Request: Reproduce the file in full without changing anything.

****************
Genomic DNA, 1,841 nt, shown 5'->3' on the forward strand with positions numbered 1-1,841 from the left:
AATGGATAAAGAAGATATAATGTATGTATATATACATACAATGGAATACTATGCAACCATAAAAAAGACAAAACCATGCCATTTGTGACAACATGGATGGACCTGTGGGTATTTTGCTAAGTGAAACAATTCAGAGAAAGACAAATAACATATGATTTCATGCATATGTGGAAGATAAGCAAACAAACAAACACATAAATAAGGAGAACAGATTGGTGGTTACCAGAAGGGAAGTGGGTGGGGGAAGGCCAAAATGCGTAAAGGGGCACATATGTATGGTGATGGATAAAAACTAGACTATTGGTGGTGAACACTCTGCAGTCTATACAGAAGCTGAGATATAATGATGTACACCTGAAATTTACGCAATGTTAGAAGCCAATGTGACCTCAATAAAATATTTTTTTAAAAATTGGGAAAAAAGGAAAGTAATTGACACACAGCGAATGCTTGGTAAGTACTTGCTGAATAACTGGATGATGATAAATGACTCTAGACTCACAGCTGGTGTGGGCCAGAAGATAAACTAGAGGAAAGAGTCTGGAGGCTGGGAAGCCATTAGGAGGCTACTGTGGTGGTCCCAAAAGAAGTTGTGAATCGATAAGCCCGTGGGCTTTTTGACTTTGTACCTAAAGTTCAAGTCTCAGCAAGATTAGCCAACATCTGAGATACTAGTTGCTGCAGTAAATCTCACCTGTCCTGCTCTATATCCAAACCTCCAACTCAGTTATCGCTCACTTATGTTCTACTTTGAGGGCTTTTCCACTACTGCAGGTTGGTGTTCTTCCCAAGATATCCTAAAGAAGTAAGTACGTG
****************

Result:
Genomic DNA, 1,841 nt, shown 5'->3' on the forward strand with positions numbered 1-1,841 from the left:
AATGGATAAAGAAGATATAATGTATGTATATATACATACAATGGAATACTATGCAACCATAAAAAAGACAAAACCATGCCATTTGTGACAACATGGATGGACCTGTGGGTATTTTGCTAAGTGAAACAATTCAGAGAAAGACAAATAACATATGATTTCATGCATATGTGGAAGATAAGCAAACAAACAAACACATAAATAAGGAGAACAGATTGGTGGTTACCAGAAGGGAAGTGGGTGGGGGAAGGCCAAAATGCGTAAAGGGGCACATATGTATGGTGATGGATAAAAACTAGACTATTGGTGGTGAACACTCTGCAGTCTATACAGAAGCTGAGATATAATGATGTACACCTGAAATTTACGCAATGTTAGAAGCCAATGTGACCTCAATAAAATATTTTTTTAAAAATTGGGAAAAAAGGAAAGTAATTGACACACAGCGAATGCTTGGTAAGTACTTGCTGAATAACTGGATGATGATAAATGACTCTAGACTCACAGCTGGTGTGGGCCAGAAGATAAACTAGAGGAAAGAGTCTGGAGGCTGGGAAGCCATTAGGAGGCTACTGTGGTGGTCCCAAAAGAAGTTGTGAATCGATAAGCCCGTGGGCTTTTTGACTTTGTACCTAAAGTTCAAGTCTCAGCAAGATTAGCCAACATCTGAGATACTAGTTGCTGCAGTAAATCTCACCTGTCCTGCTCTATATCCAAACCTCCAACTCAGTTATCGCTCACTTATGTTCTACTTTGAGGGCTTTTCCACTACTGCAGGTTGGTGTTCTTCCCAAGATATCCTAAAGAAGTAAGTACGTG